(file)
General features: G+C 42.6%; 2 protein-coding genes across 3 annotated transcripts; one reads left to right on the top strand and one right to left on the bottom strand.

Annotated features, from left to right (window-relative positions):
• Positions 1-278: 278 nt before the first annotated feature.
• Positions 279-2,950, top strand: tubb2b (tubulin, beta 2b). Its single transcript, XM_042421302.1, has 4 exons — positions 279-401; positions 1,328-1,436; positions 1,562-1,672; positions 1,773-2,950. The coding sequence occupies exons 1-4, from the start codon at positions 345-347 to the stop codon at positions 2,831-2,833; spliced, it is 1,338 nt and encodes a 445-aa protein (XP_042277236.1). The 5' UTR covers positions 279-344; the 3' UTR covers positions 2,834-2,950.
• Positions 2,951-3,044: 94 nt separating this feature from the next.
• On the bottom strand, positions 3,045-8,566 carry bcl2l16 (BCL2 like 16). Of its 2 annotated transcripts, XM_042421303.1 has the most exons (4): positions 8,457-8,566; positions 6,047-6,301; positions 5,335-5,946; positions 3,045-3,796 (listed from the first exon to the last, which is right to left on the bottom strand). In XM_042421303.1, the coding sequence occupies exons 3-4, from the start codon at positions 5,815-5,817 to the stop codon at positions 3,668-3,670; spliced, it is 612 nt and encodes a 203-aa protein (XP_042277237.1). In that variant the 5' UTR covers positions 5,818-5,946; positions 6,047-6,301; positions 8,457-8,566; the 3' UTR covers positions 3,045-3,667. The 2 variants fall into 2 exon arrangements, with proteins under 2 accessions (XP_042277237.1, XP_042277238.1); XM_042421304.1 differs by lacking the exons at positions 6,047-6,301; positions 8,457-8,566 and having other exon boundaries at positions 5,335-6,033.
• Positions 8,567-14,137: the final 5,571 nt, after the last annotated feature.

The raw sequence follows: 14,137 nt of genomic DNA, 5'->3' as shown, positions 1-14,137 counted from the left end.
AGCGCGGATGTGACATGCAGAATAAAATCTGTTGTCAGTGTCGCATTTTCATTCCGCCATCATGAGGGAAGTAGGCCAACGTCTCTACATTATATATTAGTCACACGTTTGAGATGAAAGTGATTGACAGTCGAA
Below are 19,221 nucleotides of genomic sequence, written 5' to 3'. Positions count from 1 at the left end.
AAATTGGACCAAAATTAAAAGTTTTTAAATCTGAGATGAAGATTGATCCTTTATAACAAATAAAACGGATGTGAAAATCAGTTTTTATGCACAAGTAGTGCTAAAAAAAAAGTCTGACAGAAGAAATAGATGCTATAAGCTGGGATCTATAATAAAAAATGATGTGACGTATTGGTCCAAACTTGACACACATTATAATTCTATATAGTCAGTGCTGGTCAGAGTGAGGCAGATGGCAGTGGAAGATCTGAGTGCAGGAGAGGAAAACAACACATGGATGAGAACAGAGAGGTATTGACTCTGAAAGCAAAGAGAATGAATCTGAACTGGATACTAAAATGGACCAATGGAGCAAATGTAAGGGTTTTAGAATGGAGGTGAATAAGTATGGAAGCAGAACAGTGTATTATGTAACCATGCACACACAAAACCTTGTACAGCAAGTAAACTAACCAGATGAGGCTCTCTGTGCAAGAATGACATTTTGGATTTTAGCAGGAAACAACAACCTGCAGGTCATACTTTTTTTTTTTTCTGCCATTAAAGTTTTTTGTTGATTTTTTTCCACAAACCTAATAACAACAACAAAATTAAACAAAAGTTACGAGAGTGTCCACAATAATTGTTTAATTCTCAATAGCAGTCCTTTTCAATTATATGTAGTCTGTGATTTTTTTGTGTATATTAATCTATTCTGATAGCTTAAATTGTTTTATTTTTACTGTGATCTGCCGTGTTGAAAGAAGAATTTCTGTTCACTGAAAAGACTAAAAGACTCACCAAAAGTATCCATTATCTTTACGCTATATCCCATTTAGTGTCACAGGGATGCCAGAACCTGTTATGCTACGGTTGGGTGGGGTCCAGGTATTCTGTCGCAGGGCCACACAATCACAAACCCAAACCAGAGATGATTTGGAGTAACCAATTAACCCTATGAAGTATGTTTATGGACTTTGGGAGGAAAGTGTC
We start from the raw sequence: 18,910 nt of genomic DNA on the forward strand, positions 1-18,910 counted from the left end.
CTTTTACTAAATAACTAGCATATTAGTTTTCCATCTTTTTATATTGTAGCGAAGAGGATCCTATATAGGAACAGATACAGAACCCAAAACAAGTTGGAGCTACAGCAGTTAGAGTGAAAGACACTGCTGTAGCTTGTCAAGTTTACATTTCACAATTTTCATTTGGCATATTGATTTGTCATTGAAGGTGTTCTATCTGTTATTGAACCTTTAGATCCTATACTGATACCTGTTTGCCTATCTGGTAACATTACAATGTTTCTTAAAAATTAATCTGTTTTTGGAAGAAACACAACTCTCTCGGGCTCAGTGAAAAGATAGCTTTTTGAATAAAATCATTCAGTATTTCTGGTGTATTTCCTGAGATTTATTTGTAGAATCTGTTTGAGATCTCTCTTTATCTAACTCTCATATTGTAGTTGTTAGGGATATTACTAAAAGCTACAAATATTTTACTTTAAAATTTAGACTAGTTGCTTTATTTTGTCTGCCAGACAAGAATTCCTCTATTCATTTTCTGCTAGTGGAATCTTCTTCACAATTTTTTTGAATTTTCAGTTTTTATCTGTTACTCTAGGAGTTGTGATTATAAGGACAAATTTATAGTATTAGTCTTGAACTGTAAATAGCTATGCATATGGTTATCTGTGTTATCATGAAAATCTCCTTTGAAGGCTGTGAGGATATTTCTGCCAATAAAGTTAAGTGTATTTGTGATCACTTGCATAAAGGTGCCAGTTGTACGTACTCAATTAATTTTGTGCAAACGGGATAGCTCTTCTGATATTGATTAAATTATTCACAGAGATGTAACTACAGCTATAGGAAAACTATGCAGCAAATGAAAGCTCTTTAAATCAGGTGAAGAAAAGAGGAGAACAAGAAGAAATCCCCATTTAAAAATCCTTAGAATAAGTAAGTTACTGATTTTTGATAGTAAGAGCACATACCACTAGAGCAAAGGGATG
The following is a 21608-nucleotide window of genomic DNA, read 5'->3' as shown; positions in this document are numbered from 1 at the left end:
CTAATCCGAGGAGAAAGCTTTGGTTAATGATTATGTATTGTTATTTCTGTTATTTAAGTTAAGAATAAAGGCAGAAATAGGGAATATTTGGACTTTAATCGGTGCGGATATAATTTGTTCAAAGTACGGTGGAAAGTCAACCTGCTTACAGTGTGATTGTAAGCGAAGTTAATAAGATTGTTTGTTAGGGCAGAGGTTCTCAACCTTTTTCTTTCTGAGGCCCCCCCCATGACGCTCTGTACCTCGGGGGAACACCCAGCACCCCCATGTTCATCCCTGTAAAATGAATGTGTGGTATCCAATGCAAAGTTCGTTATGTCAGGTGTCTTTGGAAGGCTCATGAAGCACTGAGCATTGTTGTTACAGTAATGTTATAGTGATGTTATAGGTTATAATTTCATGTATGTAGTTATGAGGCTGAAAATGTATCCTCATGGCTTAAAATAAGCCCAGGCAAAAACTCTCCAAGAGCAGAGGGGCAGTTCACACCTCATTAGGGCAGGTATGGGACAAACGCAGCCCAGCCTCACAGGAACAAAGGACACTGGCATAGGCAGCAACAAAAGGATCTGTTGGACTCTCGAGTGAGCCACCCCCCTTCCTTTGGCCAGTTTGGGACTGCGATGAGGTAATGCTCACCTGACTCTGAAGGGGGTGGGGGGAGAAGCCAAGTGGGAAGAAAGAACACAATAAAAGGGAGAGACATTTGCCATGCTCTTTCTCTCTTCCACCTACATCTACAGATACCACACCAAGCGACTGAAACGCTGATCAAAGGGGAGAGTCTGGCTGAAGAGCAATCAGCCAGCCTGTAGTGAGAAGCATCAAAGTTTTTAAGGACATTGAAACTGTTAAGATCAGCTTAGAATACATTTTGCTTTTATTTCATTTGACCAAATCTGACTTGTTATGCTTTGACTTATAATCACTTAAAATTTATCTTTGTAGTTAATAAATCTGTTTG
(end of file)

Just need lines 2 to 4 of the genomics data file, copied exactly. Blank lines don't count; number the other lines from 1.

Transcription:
Annotated features, from left to right (window-relative positions):
• Positions 1-278: 278 nt before the first annotated feature.
• Positions 279-2,950, top strand: tubb2b (tubulin, beta 2b). Its single transcript, XM_042421302.1, has 4 exons — positions 279-401; positions 1,328-1,436; positions 1,562-1,672; positions 1,773-2,950. The coding sequence occupies exons 1-4, from the start codon at positions 345-347 to the stop codon at positions 2,831-2,833; spliced, it is 1,338 nt and encodes a 445-aa protein (XP_042277236.1). The 5' UTR covers positions 279-344; the 3' UTR covers positions 2,834-2,950.